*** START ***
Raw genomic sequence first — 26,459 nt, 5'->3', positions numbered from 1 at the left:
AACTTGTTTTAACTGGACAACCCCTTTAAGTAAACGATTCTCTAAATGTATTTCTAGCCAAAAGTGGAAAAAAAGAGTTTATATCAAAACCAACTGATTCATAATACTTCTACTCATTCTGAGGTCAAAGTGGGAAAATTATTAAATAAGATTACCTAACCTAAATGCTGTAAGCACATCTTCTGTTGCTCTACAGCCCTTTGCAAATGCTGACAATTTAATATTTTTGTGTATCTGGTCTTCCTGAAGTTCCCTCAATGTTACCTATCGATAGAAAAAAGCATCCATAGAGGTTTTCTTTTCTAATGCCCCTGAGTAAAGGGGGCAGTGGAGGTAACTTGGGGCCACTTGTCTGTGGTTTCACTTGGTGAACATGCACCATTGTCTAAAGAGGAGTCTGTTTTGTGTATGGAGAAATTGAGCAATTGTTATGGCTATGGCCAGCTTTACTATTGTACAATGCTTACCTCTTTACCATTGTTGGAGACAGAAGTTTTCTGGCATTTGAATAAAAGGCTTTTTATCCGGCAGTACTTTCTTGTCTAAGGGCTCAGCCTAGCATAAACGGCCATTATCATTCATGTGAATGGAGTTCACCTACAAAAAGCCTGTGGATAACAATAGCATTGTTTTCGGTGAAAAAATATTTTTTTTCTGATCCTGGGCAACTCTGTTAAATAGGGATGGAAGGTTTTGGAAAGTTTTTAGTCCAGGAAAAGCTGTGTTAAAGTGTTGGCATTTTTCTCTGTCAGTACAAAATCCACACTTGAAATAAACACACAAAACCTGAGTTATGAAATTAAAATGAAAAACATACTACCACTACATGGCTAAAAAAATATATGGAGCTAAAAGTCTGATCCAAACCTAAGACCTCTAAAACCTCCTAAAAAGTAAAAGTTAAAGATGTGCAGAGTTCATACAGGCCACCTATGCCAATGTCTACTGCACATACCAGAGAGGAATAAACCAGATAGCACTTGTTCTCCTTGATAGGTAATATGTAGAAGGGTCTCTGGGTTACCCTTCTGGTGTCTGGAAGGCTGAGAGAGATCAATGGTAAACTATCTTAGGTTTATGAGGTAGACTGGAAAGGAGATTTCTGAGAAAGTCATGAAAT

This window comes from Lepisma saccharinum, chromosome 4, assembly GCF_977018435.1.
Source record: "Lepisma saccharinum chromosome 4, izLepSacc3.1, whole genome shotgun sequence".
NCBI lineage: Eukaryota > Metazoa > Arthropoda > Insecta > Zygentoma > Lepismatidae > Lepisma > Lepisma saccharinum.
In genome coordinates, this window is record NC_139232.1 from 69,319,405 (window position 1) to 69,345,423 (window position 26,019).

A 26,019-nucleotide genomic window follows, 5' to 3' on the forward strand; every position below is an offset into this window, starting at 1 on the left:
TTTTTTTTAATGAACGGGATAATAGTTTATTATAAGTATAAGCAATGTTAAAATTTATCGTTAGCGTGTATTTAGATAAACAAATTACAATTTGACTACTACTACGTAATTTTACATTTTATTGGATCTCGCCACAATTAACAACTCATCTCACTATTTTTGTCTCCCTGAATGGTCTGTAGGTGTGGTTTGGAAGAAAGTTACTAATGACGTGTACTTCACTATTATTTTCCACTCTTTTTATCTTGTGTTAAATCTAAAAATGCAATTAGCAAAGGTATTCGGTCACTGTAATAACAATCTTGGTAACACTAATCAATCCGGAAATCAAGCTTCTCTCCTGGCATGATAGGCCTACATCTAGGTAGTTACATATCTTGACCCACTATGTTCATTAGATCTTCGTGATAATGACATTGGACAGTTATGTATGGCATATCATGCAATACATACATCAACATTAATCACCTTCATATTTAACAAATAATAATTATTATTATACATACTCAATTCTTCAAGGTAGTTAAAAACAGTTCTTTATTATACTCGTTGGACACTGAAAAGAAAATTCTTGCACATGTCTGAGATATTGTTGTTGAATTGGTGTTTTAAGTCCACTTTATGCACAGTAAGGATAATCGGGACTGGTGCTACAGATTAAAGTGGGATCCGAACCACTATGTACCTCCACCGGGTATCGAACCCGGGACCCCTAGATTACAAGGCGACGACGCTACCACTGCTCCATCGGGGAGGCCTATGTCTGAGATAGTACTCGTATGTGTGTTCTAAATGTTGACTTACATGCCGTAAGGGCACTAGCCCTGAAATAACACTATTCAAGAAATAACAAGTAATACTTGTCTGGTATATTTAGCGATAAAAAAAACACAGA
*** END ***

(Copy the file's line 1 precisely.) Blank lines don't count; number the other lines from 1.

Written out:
Raw genomic sequence first — 26,459 nt, 5'->3', positions numbered from 1 at the left: